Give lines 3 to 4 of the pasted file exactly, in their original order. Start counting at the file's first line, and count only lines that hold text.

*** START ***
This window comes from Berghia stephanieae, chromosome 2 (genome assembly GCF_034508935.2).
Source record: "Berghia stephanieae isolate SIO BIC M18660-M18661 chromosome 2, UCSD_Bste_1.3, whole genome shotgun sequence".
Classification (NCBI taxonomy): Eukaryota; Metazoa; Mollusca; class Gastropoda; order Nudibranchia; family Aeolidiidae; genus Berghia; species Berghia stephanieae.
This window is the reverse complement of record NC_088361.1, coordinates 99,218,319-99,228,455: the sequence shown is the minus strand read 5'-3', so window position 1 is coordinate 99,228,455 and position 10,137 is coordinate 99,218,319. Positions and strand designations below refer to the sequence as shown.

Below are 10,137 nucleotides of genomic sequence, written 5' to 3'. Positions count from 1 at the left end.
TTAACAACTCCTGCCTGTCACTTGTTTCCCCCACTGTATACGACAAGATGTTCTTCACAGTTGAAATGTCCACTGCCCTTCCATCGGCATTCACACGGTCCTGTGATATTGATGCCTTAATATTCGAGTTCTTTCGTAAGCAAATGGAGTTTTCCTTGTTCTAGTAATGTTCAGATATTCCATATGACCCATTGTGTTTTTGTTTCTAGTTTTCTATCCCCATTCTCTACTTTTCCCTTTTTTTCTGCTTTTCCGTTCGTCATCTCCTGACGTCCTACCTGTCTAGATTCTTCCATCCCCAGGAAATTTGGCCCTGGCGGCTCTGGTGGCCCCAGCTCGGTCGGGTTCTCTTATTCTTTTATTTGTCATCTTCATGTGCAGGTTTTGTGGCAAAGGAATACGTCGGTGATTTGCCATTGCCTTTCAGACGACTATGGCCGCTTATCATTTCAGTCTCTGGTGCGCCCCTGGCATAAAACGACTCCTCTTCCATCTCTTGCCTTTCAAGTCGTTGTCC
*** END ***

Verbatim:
Classification (NCBI taxonomy): Eukaryota; Metazoa; Mollusca; class Gastropoda; order Nudibranchia; family Aeolidiidae; genus Berghia; species Berghia stephanieae.
This window is the reverse complement of record NC_088361.1, coordinates 99,218,319-99,228,455: the sequence shown is the minus strand read 5'-3', so window position 1 is coordinate 99,228,455 and position 10,137 is coordinate 99,218,319. Positions and strand designations below refer to the sequence as shown.